A lousy memory might be a bad sign if you can’t remember what you went downstairs to fetch, or where you left your glasses, but sometimes in politics it can be a blessing.
Consider the report of Marguerite Trussler, Q.C., the Alberta Legislature’s ethics commissioner, into complaints about how Education Minister Adriana LaGrange went about contracting a Red Deer company to manufacture schoolkids’ COVID masks for the for the 2020-2021 school year.
To briefly summarize, a letter received by the commissioner back in January alleged the minister broke the Conflicts of Interest Act by ensuring the substantial contact went to a generous donor to her campaign and that of the United Conservative Party.
After an investigation in which 16 people were interviewed under oath, the ethics commissioner found she could not reach that conclusion, thereby clearing Ms. LaGrange of the conflict accusation.
Without dwelling on a case that has now concluded without a finding of wrongdoing – indeed, without finding anything, by the sound of it – it is worth noting that the concluding paragraphs of the report raised eyebrows yesterday in political circles throughout Alberta.
“Unfortunately,” Ms. Trussler wrote on page 26 of her 27 page report, “given the memories of the Deputy Minister, the Minister and (the minister’s chief of staff), it is not possible to say (what happened). It does not mean that they are not credible witnesses, but only that their memories are not reliable.”
“For the Minister to have breached the Act, I would have to find on a balance of probabilities that she directed the purchase … She denied doing so.
“I would have to draw an inference from the rest of the evidence that she did,” Ms. Trussler continued on the report’s final page. “There is insufficient evidence from which to draw such an inference.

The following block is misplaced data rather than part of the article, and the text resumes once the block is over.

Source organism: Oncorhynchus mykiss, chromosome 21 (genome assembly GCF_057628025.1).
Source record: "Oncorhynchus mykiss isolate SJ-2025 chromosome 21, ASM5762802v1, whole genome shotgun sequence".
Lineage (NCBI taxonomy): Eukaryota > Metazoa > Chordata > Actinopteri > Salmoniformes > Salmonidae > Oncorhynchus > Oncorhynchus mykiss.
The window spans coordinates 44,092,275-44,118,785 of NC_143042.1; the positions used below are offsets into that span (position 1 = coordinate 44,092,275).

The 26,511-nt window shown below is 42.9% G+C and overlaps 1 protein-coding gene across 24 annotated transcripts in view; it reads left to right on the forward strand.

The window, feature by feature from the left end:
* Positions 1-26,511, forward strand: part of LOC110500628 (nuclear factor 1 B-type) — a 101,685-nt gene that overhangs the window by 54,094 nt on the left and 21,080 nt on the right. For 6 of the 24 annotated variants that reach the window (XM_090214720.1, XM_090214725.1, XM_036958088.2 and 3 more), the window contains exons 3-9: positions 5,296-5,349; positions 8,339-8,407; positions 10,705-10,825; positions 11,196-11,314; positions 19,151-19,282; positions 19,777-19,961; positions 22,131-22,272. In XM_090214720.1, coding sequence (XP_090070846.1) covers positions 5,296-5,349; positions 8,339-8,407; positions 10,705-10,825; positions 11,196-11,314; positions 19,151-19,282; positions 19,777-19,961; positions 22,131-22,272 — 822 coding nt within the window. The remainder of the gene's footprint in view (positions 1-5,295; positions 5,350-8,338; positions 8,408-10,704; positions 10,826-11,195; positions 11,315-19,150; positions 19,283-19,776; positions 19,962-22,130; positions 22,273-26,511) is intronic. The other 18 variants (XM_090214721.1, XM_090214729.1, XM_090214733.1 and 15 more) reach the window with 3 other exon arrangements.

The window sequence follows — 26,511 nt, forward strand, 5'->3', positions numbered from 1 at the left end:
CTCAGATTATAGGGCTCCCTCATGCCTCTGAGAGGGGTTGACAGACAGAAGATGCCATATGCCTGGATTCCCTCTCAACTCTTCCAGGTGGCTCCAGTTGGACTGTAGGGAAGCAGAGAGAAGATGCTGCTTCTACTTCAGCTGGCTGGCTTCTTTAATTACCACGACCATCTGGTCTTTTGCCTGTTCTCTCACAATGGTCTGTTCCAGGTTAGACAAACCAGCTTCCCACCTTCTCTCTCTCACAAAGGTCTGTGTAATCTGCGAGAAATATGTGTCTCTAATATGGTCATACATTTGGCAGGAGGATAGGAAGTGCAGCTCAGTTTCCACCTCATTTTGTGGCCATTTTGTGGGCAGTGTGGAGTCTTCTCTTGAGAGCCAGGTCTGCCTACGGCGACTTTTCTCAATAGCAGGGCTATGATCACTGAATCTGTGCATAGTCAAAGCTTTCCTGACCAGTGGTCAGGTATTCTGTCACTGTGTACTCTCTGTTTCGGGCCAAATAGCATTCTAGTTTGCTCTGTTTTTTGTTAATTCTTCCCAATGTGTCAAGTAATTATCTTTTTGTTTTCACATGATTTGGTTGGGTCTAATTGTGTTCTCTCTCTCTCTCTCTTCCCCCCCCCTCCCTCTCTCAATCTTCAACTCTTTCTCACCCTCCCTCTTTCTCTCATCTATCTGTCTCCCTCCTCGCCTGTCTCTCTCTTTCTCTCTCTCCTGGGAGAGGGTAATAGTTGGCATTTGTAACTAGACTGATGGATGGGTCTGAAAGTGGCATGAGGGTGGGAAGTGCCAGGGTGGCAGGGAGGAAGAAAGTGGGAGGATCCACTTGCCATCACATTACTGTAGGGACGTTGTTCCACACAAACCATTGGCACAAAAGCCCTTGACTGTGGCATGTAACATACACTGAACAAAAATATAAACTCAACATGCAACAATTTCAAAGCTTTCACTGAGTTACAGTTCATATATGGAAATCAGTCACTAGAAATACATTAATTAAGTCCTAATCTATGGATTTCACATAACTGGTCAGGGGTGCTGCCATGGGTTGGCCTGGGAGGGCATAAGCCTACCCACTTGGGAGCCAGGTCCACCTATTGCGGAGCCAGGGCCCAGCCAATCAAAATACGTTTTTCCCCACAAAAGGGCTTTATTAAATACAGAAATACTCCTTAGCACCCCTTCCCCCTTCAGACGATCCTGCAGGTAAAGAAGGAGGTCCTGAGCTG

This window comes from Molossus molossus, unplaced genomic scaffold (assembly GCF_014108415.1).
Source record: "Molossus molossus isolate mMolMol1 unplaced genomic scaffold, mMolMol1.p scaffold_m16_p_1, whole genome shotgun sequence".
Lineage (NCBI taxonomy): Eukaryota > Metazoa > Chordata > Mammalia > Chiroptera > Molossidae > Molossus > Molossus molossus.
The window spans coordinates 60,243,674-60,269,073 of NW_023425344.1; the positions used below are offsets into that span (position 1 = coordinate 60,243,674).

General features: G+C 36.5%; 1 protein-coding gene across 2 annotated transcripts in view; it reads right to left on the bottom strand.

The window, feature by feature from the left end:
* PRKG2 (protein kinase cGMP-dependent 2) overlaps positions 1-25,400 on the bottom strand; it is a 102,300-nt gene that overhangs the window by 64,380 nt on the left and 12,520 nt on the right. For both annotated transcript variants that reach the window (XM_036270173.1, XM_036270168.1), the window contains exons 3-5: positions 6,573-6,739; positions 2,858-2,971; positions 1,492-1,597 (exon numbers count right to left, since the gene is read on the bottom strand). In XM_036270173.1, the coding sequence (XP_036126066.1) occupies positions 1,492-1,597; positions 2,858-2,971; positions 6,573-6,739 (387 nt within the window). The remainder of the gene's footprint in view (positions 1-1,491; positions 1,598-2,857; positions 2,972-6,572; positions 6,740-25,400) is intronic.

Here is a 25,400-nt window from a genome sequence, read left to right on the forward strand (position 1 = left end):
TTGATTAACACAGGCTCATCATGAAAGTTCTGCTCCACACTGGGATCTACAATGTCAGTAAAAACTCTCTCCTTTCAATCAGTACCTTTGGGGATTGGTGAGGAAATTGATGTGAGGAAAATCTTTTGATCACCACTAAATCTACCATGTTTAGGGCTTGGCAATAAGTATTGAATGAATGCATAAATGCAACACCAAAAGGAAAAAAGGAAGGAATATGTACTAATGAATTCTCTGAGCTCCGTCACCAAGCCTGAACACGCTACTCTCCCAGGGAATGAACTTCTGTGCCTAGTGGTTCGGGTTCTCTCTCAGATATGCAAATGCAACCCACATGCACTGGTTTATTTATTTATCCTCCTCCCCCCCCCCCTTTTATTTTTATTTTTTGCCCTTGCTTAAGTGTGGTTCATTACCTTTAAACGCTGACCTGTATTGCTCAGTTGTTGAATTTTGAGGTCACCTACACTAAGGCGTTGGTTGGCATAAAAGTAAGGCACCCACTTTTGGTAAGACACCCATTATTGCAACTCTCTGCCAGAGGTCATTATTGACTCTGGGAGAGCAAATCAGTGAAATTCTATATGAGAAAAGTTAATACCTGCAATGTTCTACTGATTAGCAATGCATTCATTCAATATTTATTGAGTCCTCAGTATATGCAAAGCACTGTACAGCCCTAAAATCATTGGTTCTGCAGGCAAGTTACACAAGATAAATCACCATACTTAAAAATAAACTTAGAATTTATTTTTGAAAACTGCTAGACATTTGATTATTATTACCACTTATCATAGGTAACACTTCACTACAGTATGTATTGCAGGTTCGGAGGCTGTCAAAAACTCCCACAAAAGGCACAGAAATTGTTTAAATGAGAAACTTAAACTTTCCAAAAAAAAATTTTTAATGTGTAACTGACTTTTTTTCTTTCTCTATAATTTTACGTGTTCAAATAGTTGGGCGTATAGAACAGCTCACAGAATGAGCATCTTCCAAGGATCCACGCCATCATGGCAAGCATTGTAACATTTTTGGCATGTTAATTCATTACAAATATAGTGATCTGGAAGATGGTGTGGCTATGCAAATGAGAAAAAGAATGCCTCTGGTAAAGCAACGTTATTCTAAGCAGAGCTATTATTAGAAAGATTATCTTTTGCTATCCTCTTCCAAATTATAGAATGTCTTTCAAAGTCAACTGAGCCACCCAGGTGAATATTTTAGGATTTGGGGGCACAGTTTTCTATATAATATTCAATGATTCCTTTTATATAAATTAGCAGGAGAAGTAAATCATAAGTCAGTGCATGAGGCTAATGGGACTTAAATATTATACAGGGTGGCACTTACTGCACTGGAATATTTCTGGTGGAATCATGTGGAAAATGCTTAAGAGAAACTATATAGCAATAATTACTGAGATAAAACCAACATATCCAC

“In conclusion, there are unanswered questions about the procurement of masks … There is no doubt that the Minister’s office had some involvement with that process. As a result of the lack of memory of several key people, even though there are grounds for suspicion, it is not possible to find, on a balance of probabilities, that Minister LaGrange interfered with the process …”
Remembering the lousy memory of B.C.’s Broadway Bob
Those of you who aspire to a political career, however, need to remember that not every case of unreliable political memory may have as happy an outcome.
In the 1980s, one Robert McClelland, Calgary-born former journalist who held several senior cabinet posts in the British Columbia Social Credit government of premier Bill Bennett, experienced problems with his memory, too, which proved less helpful in the event.
The MLA for the Lower Mainland community of Langley came to be known in 1982 as “Broadway Bob” after an official junket as minister of energy, mines and petroleum resources to New York City. During the visit, B.C. taxpayers had to pony up for his tickets to a risqué Broadway musical and the cost of keeping a limo on standby for 10 hours idling outside the famous Plaza Hotel at Fifth Avenue and Central Park South.
Mr. McClelland’s memory difficulties, however, began on the night of Feb. 26, 1985, when he may have been celebrating his transfer from the Labour portfolio, always a challenge on the West Coast in those days, to the more congenial environs of the ministry of industry and small business.
At any rate, that evening he phoned a Victoria escort agency known as Top Hat Productions and used his credit card to pay a $130 bill for something. This became a problem when it turned out the Victoria Police had been keeping an eye on the business and charged its owner with 19 prostitution-related offences.
With the tolerant premier Bennett on the way out, and the rather more traditional Bill Vander Zalm about to replace him, this had the potential to become a serious problem for Broadway Bob.
Mr. McClelland did not remain in cabinet after Mr. Vander Zalm became premier in August 1986. Nor did he seek re-election in the election that fall, retiring from politics instead to serve diligently for many years on corporate boards until his death in 2015.
However, the embarrassment of his role in the Top Hat Affair lingered after his hasty departure from politics.
Called by the defence to testify in the trial of Top Hat’s proprietress in 1987, he had to explain to the court why he had no memory of what happened that night. Minister McClellan was forced to fall back on the traditional I’m sorry, m’Lud, I was too drunk to recall defence.
The lesson, journalist Daniel Bitoni suggested in the Globe and Mail in 2013, is “do cash-only transactions.”